Australia’s law schools discuss ‘safer’ legal education
They start law school with the same level of mental health as the rest of the population, but by the end of the first year more than one third of law students are experiencing psychological distress.
More than 20 of Australia's 34 law schools meet tomorrow (February 21 and 22) for the second National Wellness for Law Forum on promoting well-being in law students and lawyers.
QUT Law School's Associate Professor Rachael Field, who organised the Forum in collaboration with Melbourne University Law School, created the Wellness Network for Law to promote the strategic changes in law courses and law school culture that would lead to improved psychological well-being of both students and lawyers.
"Recent Australian research tells us that students can become disillusioned when they see a law career as a battleground where there are winners and losers, not just in courtrooms but in the competitive nature of the law school and in law firms," Professor Field said.
Together with QUT's James Duffy, Professor Field wrote an elective subject to engage first-year students with the concepts of non-adversarial lawyering.
"This subject focuses on alternative ways to approach legal disputes and helps to develop a positive professional identity for lawyers," she said.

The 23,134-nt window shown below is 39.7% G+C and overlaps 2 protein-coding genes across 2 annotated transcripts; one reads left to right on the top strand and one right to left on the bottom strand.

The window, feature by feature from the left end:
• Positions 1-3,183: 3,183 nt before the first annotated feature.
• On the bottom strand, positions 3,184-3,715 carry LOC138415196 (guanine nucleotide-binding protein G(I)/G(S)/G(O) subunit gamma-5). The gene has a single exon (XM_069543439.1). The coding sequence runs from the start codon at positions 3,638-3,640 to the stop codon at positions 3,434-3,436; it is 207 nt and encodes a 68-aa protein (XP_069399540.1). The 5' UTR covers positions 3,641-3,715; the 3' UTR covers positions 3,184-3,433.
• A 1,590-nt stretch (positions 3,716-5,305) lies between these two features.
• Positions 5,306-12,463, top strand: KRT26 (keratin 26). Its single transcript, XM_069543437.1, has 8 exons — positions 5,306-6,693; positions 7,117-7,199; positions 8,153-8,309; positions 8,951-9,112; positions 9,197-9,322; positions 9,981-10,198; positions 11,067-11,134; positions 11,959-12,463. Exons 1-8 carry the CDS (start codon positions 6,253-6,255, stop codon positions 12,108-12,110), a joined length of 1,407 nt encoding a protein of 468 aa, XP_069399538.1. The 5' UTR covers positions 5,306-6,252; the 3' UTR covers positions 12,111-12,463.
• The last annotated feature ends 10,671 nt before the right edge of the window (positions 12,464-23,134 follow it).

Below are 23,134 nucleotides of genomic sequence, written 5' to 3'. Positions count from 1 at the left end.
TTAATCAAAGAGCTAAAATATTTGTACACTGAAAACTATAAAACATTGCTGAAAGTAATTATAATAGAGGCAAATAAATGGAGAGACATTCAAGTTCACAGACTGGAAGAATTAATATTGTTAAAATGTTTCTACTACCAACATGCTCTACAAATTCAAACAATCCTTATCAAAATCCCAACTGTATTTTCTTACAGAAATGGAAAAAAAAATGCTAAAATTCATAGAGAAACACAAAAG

"The subject is offered to all QUT law students and, by bringing law out of the courts, demonstrates to students that law is not all about litigation.
"It aims to give students a clear and positive view of what they will be as a lawyer; that rather than a hired gun, lawyers can be people who look after their clients' interests by helping them resolve disputes - more often than not, outside a court.
"It also focuses on building students' skills in areas such as communication, reflection, lateral thinking and problem-solving to improve their resilience."
Professor Field's work was supported by an Office of Learning and Teaching Fellowship and is finding traction in law schools around the country through the Wellness Network for Law.
"At QUT about a third of first-year students opt for the course and ultimately we would like dispute resolution to become a core subject in the law curriculum across Australia," she said.
"Part of promoting well-being in students is to make sure they don't feel isolated in a competitive learning environment. We ask them to reflect on issues and get them to meet practising lawyers so that they can think about what it means to them to be a lawyer."
Professor Field said students had evaluated the course positively and were recommending it be made compulsory.
"A typical comment from our students is: 'The real-world relevance is definitely the best aspect of this unit. It is so good to undertake a law subject with a different emphasis to purely litigation.'.
"This shows us we are on the right track. The forum this week at the University of Melbourne will focus on further measures to increase the well-being of students and lawyers."
Professor Field is a member of QUT's Higher Education Research Network.
The forum runs from February 21 to 22 and includes keynote speaker The Honourable Michael Kirby.
Media contact: Niki Widdowson, QUT media, 07 3138 2999 or email@example.com